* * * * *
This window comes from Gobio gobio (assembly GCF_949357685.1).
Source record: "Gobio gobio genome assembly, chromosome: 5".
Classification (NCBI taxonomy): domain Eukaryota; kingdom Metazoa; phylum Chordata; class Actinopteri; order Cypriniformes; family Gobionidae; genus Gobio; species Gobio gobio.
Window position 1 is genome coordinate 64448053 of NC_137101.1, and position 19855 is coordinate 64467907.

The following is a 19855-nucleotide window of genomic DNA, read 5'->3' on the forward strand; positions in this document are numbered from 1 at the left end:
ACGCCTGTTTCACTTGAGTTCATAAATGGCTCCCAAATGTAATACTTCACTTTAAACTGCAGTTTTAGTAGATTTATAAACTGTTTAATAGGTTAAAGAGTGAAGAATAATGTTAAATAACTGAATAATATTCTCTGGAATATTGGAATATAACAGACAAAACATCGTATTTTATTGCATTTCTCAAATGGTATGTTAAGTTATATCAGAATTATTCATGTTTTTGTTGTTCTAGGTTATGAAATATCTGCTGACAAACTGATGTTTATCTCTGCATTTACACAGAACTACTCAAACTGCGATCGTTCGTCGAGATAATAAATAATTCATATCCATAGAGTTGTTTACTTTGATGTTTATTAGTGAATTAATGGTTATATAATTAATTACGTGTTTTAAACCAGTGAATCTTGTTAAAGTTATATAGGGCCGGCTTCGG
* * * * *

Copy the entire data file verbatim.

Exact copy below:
This window comes from Gobio gobio (assembly GCF_949357685.1).
Source record: "Gobio gobio genome assembly, chromosome: 5".
Classification (NCBI taxonomy): domain Eukaryota; kingdom Metazoa; phylum Chordata; class Actinopteri; order Cypriniformes; family Gobionidae; genus Gobio; species Gobio gobio.
Window position 1 is genome coordinate 64448053 of NC_137101.1, and position 19855 is coordinate 64467907.

The following is a 19855-nucleotide window of genomic DNA, read 5'->3' on the forward strand; positions in this document are numbered from 1 at the left end:
ACGCCTGTTTCACTTGAGTTCATAAATGGCTCCCAAATGTAATACTTCACTTTAAACTGCAGTTTTAGTAGATTTATAAACTGTTTAATAGGTTAAAGAGTGAAGAATAATGTTAAATAACTGAATAATATTCTCTGGAATATTGGAATATAACAGACAAAACATCGTATTTTATTGCATTTCTCAAATGGTATGTTAAGTTATATCAGAATTATTCATGTTTTTGTTGTTCTAGGTTATGAAATATCTGCTGACAAACTGATGTTTATCTCTGCATTTACACAGAACTACTCAAACTGCGATCGTTCGTCGAGATAATAAATAATTCATATCCATAGAGTTGTTTACTTTGATGTTTATTAGTGAATTAATGGTTATATAATTAATTACGTGTTTTAAACCAGTGAATCTTGTTAAAGTTATATAGGGCCGGCTTCGG